Neal Stephenson

Posted on September 26, 2011 by Steve

It was seven years ago that I snapped, with a CLIÉ, the photo that would become, for a while, the image for Wikipedia's article on Neal Stephenson.

Mr. Stephenson was back in D.C. this week for the National Book Festival, reading from his latest thousand-page tome, this one written not with a fountain pen but using Scrivener.

I was late for the reading but managed to catch the end and get in line for the Q&A session. The audio was a bit clumsy, with large loudspeakers pointed straight at the questioners, causing them to shrink away while Neal struggled to hear. I got the last question in.

mp3
NTS: Okay we're in overtime I'll just take one more real quick.
Q: Thanks, Neal. The word from Venezuelan state television is that Presidente Chavez intends to repatriate eleven billion dollars worth of gold reserves, most of which are now in London.
NTS: I can't hear what you're saying, sorry.
Q: [same volume, one octave higher] From Venezuela, Presidente Chavez intends to repatriate eleven billion dollars worth of gold reserves. Any comments on the logistics of that kind of a transfer?
NTS: I'm not somebody who is really competent to have an opinion about it. Interesting factoid; thanks for mentioning it.
Something makes me think Dubner, asking over a calibrated, burr-ground, skimmed and French-pressed coffee, would have gotten an answer. Commenters on both the news article and a referring blog made Stephenson connections. I'll have to settle for a chuckle from the audience.

I followed the ridiculously slow-moving author cart over to the signing table, thinking I would get one up on the other fans, only to find a hoard of them already queued up. Not content with my goofy question, I planned to present the author with my smartphone, freshly-purchased Kindle version of Cryptonomicon opened to the title page. I even brought a Sharpie in case his fountain pen didn't work on the screen protector. But the line was long, and one of the handlers mentioned that some of the authors are fussy and refuse to sign anything but their current book. I lost my nerve and bailed out.

At least I have a legitimate, searchable copy of a great novel now, so I don't have to rely on that pirate site with its copy of Randy Waterhouse's treatise on the challenges of massive international gold transfer.
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Comments

Posted by Ross D. Martin | September 26, 2011 | 07:13:06

I was one of the ones in the audience who got the question and contributed to the chuckle (mine was more of a loud guffaw). Sorry you didn't get a more fulfilling answer. NS strikes me as someone who doesn't opine off the cuff, but give him a day to think about it and he'll come up with a great answer. If he did short stories, your question would have made a great subject.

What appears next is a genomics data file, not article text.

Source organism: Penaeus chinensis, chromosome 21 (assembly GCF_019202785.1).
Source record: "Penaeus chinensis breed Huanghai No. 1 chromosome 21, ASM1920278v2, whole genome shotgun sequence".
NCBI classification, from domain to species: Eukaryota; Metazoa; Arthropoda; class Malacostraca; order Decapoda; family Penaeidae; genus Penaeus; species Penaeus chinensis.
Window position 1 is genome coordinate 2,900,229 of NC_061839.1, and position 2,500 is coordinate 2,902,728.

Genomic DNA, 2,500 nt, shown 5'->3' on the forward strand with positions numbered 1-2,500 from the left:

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Posted by Steve | September 26, 2011 | 09:43:52

Thanks for the chuckle. The guy in the signing line behind me asked me what the deal was with the gold question. I briefly retold the whole scene in Luzon, loud enough to edify any other fans in line who hadn't read Stephenson's (first) magnum opus.

I'm curious, did you try to get him to sign your device?
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Posted by Ross D. Martin | September 26, 2011 | 10:14:29

No, I ended up buying hard copies. I had this happen once before with a friend whose husband wrote a book, which I bought for my Kindle. He had just gotten some nice paper note cards and decided that would be the remedy for eBook purchasers and he sent me a signed card instead. Maybe we need to go back to autograph books instead of autographed books...
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Posted by Tony | October 01, 2011 | 22:36:02

Would you say Cryptonomicon is still worth checking out after all these years, especially by someone who totally missed the boat the first time around?

-T.
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Posted by Steve | October 03, 2011 | 13:38:51

The book has aged well, I think.

Perhaps the only reason I have not read it again since 2003 (apart from the 1139-page length) is that I have so often reread favorite passages in a buggy electronic copy I found somewhere. One of the Kindle features is to see which passages have been most-often highlighted by other readers, and now I have reread those sections as well.

The sample on the book's site is representative of the author's style.
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Posted by Clive Watson | December 27, 2012 | 13:18:03

Back in the day, when we used to go to a fair amount of readings, the q&a was always the most hilarious/baffling part. We found that most of the questions were either statements, to which the author could choose to assign his approval or else disagree (which rarely happened, to avoid shaming the declarer),quick queries about random minutia, or flimsy segues which allowed the audience member to tell a story about his/her own life/work. The rare and refreshing one was the question which related to the work issues that address it, but from outside of it, which it sounds like yours was. I can't pretend I understand it though, as I never got far in cryptonomicon, which was often the case at such readings, too. Perhaps I should give it another go. When I started, I remember enjoying the prose, and being mildly intrigued with the subject matter, but waiting for the character(s?) to become important to me. The book held out longer than I did, which I suspect is my own fault. I enjoyed your retelling though. An author like Neal deserves to be kept on his toes by developments of the big picture going on outside of his field of vision. It's only fair.
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